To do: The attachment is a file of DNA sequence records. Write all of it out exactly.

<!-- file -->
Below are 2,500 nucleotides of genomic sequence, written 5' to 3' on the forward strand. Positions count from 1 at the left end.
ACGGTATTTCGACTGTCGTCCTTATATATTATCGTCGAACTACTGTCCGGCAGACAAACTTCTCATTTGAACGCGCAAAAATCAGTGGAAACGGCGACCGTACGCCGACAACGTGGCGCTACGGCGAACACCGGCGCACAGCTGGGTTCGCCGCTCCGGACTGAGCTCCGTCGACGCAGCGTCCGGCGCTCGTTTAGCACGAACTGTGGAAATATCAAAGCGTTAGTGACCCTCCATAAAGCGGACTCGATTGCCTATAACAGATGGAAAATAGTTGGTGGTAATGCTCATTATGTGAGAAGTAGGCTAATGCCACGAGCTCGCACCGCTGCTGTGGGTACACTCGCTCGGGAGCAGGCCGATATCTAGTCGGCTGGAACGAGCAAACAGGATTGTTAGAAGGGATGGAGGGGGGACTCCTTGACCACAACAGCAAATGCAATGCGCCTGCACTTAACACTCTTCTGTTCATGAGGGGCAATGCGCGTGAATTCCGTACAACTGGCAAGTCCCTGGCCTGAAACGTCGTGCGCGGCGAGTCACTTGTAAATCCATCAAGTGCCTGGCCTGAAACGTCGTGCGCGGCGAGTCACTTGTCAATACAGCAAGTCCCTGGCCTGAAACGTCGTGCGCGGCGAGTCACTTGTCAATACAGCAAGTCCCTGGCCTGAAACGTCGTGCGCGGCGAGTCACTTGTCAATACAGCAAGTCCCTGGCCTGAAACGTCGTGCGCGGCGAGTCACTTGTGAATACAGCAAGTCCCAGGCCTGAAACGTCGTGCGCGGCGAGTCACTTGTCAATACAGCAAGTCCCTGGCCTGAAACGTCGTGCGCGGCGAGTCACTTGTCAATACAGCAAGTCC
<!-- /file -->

Below are 2,500 nucleotides of genomic sequence, written 5' to 3' on the forward strand. Positions count from 1 at the left end.
ACGGTATTTCGACTGTCGTCCTTATATATTATCGTCGAACTACTGTCCGGCAGACAAACTTCTCATTTGAACGCGCAAAAATCAGTGGAAACGGCGACCGTACGCCGACAACGTGGCGCTACGGCGAACACCGGCGCACAGCTGGGTTCGCCGCTCCGGACTGAGCTCCGTCGACGCAGCGTCCGGCGCTCGTTTAGCACGAACTGTGGAAATATCAAAGCGTTAGTGACCCTCCATAAAGCGGACTCGATTGCCTATAACAGATGGAAAATAGTTGGTGGTAATGCTCATTATGTGAGAAGTAGGCTAATGCCACGAGCTCGCACCGCTGCTGTGGGTACACTCGCTCGGGAGCAGGCCGATATCTAGTCGGCTGGAACGAGCAAACAGGATTGTTAGAAGGGATGGAGGGGGGACTCCTTGACCACAACAGCAAATGCAATGCGCCTGCACTTAACACTCTTCTGTTCATGAGGGGCAATGCGCGTGAATTCCGTACAACTGGCAAGTCCCTGGCCTGAAACGTCGTGCGCGGCGAGTCACTTGTAAATCCATCAAGTGCCTGGCCTGAAACGTCGTGCGCGGCGAGTCACTTGTCAATACAGCAAGTCCCTGGCCTGAAACGTCGTGCGCGGCGAGTCACTTGTCAATACAGCAAGTCCCTGGCCTGAAACGTCGTGCGCGGCGAGTCACTTGTCAATACAGCAAGTCCCTGGCCTGAAACGTCGTGCGCGGCGAGTCACTTGTGAATACAGCAAGTCCCAGGCCTGAAACGTCGTGCGCGGCGAGTCACTTGTCAATACAGCAAGTCCCTGGCCTGAAACGTCGTGCGCGGCGAGTCACTTGTCAATACAGCAAGTCC